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Thu September 29, 2011
Dr. John Henderson, Cornell University - The Origin of Chocolate
Albany, NY – In today's Academic Minute, Dr. John Henderson of Cornell University explores chocolate's long history in the Americas and explains how the beloved substance was used and discovered.
John Henderson is Professor of Anthropology at Cornell University where his research interests include the archaeology of Mesoamerica, the Olmec, and the Maya. Henderson has written numerous articles on the early uses of cacao, including a chapter on cacao consumption in the forthcoming, Food and Feasting in Pre-Columbian Mesoamerica: Interdisciplinary Approaches to Foodways Past and Present. He holds a Ph.D. from Yale University.
Dr. John Henderson - The Origin of Chocolate
One of the great lessons of archaeology is that things have unexpected
In 1519, Cortez and his soldiers invaded Mesoamerica - now Mexico and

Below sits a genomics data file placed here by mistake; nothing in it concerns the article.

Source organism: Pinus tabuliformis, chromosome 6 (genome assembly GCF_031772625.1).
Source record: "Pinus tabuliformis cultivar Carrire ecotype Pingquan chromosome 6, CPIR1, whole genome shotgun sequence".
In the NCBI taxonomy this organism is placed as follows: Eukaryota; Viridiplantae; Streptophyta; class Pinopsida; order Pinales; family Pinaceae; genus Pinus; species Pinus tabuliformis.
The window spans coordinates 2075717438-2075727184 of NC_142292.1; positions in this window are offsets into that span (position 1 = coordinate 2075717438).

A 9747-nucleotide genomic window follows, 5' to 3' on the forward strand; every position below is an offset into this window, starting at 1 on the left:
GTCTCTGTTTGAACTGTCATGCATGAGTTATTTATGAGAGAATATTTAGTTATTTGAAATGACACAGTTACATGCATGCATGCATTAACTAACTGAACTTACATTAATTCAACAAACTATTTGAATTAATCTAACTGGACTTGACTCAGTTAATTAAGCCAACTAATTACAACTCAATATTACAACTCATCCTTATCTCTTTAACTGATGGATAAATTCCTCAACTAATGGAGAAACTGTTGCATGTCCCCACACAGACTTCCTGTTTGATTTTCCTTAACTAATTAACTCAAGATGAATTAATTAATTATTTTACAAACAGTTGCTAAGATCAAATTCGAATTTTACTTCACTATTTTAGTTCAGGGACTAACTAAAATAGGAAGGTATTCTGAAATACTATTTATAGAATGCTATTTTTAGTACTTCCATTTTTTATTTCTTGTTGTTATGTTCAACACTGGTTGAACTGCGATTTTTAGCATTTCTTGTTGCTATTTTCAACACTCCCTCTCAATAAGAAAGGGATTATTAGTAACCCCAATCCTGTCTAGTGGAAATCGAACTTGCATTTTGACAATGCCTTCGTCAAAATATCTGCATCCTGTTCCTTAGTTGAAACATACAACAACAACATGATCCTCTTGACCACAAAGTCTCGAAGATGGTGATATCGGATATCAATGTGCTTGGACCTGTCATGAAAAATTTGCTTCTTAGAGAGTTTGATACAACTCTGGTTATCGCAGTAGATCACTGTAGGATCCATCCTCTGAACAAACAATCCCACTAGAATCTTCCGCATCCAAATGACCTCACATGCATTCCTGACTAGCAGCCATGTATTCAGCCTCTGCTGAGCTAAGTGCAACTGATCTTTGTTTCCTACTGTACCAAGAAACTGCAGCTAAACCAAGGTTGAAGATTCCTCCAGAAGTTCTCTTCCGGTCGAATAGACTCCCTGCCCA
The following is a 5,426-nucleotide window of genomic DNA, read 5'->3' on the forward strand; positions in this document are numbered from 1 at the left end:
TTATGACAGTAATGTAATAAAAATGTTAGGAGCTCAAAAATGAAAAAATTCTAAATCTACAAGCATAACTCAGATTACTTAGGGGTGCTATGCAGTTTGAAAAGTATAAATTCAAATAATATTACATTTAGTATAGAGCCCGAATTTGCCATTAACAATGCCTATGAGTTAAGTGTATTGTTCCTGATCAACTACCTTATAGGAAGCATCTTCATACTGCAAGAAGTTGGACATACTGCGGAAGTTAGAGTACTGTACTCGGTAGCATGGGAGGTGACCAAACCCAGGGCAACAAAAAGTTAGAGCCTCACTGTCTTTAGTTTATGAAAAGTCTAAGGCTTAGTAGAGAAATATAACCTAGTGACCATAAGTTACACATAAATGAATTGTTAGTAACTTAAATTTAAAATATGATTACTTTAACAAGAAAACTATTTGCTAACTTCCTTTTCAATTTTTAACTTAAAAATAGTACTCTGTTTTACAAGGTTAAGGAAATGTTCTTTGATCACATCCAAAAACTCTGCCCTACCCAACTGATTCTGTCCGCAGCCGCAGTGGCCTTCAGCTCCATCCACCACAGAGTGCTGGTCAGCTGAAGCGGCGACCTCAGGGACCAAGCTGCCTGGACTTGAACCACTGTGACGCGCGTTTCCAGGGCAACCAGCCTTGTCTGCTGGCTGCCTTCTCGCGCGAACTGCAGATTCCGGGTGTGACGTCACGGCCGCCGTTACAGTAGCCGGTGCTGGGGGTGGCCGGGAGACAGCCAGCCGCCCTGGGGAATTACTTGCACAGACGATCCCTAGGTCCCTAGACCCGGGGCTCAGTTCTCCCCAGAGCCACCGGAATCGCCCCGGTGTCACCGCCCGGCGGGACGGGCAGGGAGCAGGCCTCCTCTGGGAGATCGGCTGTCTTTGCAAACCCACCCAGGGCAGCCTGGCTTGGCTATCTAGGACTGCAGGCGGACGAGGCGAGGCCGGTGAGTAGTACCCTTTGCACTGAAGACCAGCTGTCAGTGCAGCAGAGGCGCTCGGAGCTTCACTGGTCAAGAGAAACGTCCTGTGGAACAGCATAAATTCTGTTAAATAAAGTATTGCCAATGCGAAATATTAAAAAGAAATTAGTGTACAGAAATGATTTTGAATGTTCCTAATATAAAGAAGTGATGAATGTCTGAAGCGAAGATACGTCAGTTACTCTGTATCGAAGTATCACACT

Central America - in search of treasure. But a drink they found, made
from the lightly fermented seeds of the cacao tree, would eventually have
a greater impact than all the gold and silver of the Aztecs.
The original chocolate was not the familiar confection made with milk and
sugar. It was a frothy drink, more likely to be gingered up with chile
peppers than sweetened. It was served at just about every important
social and ritual event and it was used as a medicine.
Chocolate was so important that cacao seeds were a standard of value in
markets throughout Mesoamerica. In early Colonial markets, a single
cacao seed would buy you a tomato, or a couple of zapote fruits, or a
Europeans took to the drink enthusiastically, both for its flavor and for
its medicinal properties. Early European medical books prescribe it for
everything from worms to obesity.
We ve tracked cacao drinks back to before 1000 BC, by identifying
chemical traces of cacao in ancient pottery from Honduras.
Surprisingly, the earliest cacao bottles would not work well for frothy
chocolate; they are much better suited to an alcoholic cacao drink made
by fermenting the pulp that surrounds the seeds. Perhaps ancient brewers
discovered how to produce a chocolate flavor by leaving some of the seeds
in the fermenting pulp, another example of an unintended consequence:
chocolate as a by-product of sloppy beer brewing.
Ancient Mesoamerica was no doubt an amazing place, where money really did grow on trees.